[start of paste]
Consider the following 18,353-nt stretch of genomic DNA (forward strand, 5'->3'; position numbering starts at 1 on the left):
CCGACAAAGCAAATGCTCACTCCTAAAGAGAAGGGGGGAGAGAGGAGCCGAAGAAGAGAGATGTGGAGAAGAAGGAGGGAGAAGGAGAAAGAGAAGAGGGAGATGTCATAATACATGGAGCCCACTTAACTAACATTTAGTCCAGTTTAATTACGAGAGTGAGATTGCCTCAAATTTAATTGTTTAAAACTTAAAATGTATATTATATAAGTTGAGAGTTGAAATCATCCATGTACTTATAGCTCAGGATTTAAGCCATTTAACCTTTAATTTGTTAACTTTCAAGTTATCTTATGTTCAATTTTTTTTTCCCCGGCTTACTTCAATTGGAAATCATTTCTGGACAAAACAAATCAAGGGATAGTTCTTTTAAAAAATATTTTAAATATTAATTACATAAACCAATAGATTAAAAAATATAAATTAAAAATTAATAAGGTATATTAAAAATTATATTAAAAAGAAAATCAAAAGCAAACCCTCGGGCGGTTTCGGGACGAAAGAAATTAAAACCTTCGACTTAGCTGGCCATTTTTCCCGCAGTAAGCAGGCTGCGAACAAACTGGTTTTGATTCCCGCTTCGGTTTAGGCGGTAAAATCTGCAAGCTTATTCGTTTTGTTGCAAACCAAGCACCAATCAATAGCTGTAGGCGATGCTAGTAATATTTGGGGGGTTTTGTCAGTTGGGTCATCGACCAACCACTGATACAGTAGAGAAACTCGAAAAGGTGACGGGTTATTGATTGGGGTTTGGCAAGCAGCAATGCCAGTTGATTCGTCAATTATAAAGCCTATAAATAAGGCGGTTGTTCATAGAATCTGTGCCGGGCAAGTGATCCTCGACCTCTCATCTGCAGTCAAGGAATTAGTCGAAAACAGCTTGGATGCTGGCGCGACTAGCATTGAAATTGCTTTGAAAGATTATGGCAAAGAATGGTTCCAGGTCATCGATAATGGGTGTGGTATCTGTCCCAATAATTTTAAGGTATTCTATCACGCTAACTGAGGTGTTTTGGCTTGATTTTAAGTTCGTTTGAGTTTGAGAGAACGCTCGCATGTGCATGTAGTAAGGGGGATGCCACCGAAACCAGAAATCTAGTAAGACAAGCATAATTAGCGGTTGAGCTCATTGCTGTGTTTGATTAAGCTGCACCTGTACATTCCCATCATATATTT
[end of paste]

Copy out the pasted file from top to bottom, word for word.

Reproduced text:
Consider the following 18,353-nt stretch of genomic DNA (forward strand, 5'->3'; position numbering starts at 1 on the left):
CCGACAAAGCAAATGCTCACTCCTAAAGAGAAGGGGGGAGAGAGGAGCCGAAGAAGAGAGATGTGGAGAAGAAGGAGGGAGAAGGAGAAAGAGAAGAGGGAGATGTCATAATACATGGAGCCCACTTAACTAACATTTAGTCCAGTTTAATTACGAGAGTGAGATTGCCTCAAATTTAATTGTTTAAAACTTAAAATGTATATTATATAAGTTGAGAGTTGAAATCATCCATGTACTTATAGCTCAGGATTTAAGCCATTTAACCTTTAATTTGTTAACTTTCAAGTTATCTTATGTTCAATTTTTTTTTCCCCGGCTTACTTCAATTGGAAATCATTTCTGGACAAAACAAATCAAGGGATAGTTCTTTTAAAAAATATTTTAAATATTAATTACATAAACCAATAGATTAAAAAATATAAATTAAAAATTAATAAGGTATATTAAAAATTATATTAAAAAGAAAATCAAAAGCAAACCCTCGGGCGGTTTCGGGACGAAAGAAATTAAAACCTTCGACTTAGCTGGCCATTTTTCCCGCAGTAAGCAGGCTGCGAACAAACTGGTTTTGATTCCCGCTTCGGTTTAGGCGGTAAAATCTGCAAGCTTATTCGTTTTGTTGCAAACCAAGCACCAATCAATAGCTGTAGGCGATGCTAGTAATATTTGGGGGGTTTTGTCAGTTGGGTCATCGACCAACCACTGATACAGTAGAGAAACTCGAAAAGGTGACGGGTTATTGATTGGGGTTTGGCAAGCAGCAATGCCAGTTGATTCGTCAATTATAAAGCCTATAAATAAGGCGGTTGTTCATAGAATCTGTGCCGGGCAAGTGATCCTCGACCTCTCATCTGCAGTCAAGGAATTAGTCGAAAACAGCTTGGATGCTGGCGCGACTAGCATTGAAATTGCTTTGAAAGATTATGGCAAAGAATGGTTCCAGGTCATCGATAATGGGTGTGGTATCTGTCCCAATAATTTTAAGGTATTCTATCACGCTAACTGAGGTGTTTTGGCTTGATTTTAAGTTCGTTTGAGTTTGAGAGAACGCTCGCATGTGCATGTAGTAAGGGGGATGCCACCGAAACCAGAAATCTAGTAAGACAAGCATAATTAGCGGTTGAGCTCATTGCTGTGTTTGATTAAGCTGCACCTGTACATTCCCATCATATATTT